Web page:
Exofficio Sol Cool Nomad Short - Women's Review
Cons: Expensive, runs large, not ideal for incline
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Our Analysis and Test Results
At first glance, these shorts have hiking written all over them. When it comes to pocket space and material perks, this piece of apparel shines. The fit runs large and sits baggy on the hips for us, which drastically impacts how this model ranks among the others tested.
Marking relatively low in the two most important metrics, the perks become more apparent as you dive into the technical aspects and features of the Sol Cool Nomad.
Comfort and Mobility
We appreciate the tricot-lined waistband on these shorts and how the Sol Cool Jade nylon is light and relatively soft to the touch. Yet, when it comes to mobility, they aren't nearly as flexible as the other shorts we recently tested. The fit is awkward for us: baggy around the hips but tight around the hemline. The legs taper, which isn't convenient for our curvier, athletic bodies, and becomes a true annoyance when we try to high-step or hike up a significant incline (like stairs, even). We had to continually pull up the shorts to move. Over time, the nylon stretches out a bit, as well; which is seen as both a pro and con. A benefit for mobility, but a detriment to style and fit.
Venting and Breathability
Weighing in at 4.9 ounces for the size we tested, the material is moisture-wicking and lightweight. Having moisture-wicking qualities help regulate body temperature as you sweat. The tricot lining on the waistband helps prevent sweat build-up around the lower abdomen. Lastly, they vent well enough to stay cool despite their extended length, which is key during the summer. They certainly aren't as breezy as some of the other, shorter options, however.
Style-wise, the Sol Cool Nomad is what we would call conservative. They have a traditional traveler look, which isn't as appealing to wear around town or to dress up for dinner in. Activity-wise, these shorts fare well as a hiking short, as long as things stay relatively flat. Unfortunately, they aren't highly transferable to other activities such as rock climbing, cycling, or running. Their length does allow for more versatility across colder temperatures, which can be a huge plus.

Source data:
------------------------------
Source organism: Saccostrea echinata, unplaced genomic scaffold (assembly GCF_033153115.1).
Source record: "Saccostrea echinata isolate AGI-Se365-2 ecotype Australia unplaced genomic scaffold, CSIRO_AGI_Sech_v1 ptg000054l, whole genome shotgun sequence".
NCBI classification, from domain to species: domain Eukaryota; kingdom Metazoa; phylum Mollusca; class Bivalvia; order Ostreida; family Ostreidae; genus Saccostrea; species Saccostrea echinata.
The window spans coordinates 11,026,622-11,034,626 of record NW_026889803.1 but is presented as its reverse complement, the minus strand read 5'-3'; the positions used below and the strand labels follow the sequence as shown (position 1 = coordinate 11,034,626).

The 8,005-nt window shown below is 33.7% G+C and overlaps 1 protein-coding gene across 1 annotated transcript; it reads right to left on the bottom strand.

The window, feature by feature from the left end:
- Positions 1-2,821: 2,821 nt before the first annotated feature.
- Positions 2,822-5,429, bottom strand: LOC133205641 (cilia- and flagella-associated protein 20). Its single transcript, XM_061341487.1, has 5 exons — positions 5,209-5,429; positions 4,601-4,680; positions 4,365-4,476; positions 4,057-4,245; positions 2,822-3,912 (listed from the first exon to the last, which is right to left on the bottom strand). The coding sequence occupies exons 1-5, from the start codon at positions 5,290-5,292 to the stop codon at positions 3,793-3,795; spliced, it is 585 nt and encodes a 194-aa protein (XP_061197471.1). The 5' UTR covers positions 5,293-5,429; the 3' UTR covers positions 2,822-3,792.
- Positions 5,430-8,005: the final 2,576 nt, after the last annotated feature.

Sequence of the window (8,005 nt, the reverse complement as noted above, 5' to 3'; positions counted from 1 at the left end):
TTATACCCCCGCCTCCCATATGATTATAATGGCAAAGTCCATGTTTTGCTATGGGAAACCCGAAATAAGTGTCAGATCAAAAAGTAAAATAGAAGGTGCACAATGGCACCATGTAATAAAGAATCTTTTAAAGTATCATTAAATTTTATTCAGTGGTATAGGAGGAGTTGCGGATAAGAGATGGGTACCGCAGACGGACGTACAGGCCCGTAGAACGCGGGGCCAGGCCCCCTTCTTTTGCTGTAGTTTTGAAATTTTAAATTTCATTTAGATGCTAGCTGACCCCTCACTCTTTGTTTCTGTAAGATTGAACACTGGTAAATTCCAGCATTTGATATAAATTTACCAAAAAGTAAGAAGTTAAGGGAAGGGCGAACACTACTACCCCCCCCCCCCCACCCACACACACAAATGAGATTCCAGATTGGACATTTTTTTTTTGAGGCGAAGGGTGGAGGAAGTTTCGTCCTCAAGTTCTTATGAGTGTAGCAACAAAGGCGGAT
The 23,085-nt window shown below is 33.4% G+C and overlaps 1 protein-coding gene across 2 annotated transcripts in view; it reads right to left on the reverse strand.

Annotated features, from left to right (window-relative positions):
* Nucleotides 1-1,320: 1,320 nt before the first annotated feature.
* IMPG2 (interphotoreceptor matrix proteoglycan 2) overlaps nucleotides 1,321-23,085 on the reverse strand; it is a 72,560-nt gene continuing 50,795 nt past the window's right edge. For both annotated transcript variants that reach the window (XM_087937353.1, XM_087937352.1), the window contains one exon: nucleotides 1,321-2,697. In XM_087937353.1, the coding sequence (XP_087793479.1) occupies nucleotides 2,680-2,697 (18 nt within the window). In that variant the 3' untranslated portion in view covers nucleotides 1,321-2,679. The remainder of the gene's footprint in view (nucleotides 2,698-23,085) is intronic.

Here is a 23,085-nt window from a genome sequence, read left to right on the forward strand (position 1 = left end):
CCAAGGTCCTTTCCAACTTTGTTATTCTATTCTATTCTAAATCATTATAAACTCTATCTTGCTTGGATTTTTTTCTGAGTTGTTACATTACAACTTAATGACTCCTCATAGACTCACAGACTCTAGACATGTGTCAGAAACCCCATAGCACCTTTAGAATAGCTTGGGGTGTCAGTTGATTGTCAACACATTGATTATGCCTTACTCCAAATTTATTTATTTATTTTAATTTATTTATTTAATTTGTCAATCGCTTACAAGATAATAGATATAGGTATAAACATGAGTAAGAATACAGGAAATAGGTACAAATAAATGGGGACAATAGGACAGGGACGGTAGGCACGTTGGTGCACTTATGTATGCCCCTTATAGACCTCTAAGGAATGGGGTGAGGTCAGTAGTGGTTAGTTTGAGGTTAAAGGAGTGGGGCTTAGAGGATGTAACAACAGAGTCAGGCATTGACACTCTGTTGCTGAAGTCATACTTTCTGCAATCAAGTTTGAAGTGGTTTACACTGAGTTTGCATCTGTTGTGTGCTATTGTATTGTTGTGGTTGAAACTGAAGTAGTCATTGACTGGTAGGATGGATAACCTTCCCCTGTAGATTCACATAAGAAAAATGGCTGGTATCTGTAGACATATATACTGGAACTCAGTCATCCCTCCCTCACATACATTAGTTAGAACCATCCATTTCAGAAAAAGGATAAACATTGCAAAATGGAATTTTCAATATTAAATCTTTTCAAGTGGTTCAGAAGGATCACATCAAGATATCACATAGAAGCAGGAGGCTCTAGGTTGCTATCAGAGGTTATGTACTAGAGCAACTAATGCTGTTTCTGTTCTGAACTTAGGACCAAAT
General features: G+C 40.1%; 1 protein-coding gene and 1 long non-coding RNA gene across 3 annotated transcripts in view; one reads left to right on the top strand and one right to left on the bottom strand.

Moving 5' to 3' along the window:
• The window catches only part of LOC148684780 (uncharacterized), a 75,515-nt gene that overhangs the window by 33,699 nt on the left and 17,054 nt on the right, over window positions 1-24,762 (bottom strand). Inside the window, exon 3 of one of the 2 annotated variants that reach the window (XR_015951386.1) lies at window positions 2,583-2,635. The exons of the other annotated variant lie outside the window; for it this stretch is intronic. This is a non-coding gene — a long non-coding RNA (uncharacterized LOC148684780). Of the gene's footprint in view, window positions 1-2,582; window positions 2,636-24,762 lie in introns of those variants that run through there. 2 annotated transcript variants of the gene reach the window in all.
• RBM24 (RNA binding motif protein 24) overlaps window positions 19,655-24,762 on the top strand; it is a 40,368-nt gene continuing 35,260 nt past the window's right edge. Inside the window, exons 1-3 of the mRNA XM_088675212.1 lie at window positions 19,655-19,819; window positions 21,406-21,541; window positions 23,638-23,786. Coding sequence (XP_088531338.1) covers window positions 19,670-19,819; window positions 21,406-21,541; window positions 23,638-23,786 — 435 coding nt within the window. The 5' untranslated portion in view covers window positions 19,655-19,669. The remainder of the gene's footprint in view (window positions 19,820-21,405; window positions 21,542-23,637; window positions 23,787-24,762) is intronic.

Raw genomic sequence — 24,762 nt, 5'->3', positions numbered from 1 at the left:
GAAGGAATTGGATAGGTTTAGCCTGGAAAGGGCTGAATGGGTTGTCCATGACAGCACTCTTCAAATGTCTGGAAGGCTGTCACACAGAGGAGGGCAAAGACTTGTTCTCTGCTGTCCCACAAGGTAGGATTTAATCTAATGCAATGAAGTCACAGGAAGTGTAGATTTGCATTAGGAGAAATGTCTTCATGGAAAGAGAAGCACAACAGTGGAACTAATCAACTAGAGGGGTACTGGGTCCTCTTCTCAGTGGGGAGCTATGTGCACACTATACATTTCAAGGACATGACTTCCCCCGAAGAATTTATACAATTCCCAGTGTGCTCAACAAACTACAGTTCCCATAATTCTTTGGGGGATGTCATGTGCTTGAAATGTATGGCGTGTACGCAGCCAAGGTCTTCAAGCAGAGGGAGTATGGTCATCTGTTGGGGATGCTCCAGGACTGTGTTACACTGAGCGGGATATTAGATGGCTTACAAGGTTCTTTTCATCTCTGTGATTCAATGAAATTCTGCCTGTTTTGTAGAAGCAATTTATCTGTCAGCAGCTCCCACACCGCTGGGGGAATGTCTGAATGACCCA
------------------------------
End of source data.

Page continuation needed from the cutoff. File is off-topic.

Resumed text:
These shorts don't boast water resistance in their product description, yet they perform just as well as the DWR coated shorts. During our test, the water beaded nicely and barely absorbed into the fabric at all. After five minutes, the majority of the water easily rolled off. The nylon dried quickly thanks to its thin and technical nature. Being able to brush off a spill so effortlessly is a true highlight.
Much of the accessory features on a pair of tourist-oriented shorts are tailored to fit and protect items like passports. These shorts have five pockets, two of which have zippers. With a secure double snap closure and zip fly, tricot-lined waistband, anti-odor technology, UPF 50, and belt loops, these are the most featured shorts of the group we recently tested. Well-thought-out in this aspect, we wish the nylon had a lot more stretch.
Made in China, these ExOfficio shorts retail for a hefty price, but have a one year warranty. While this is typical of the brand, you are definitely paying for all the neat features provided. Certainly not the most expensive pair in the group, they are a bit steep for our practical hiking purposes. Bottom line, if you can afford them and do travel via airplane often, they are a quality item.
We found that the basal function of these shorts is to provide a casual option for easy to moderate trails, notably for those wanting more leg coverage. They rank below the middle of the bunch, but depending on what you prioritize, these will nonetheless be a dependable choice.
— Sara Aranda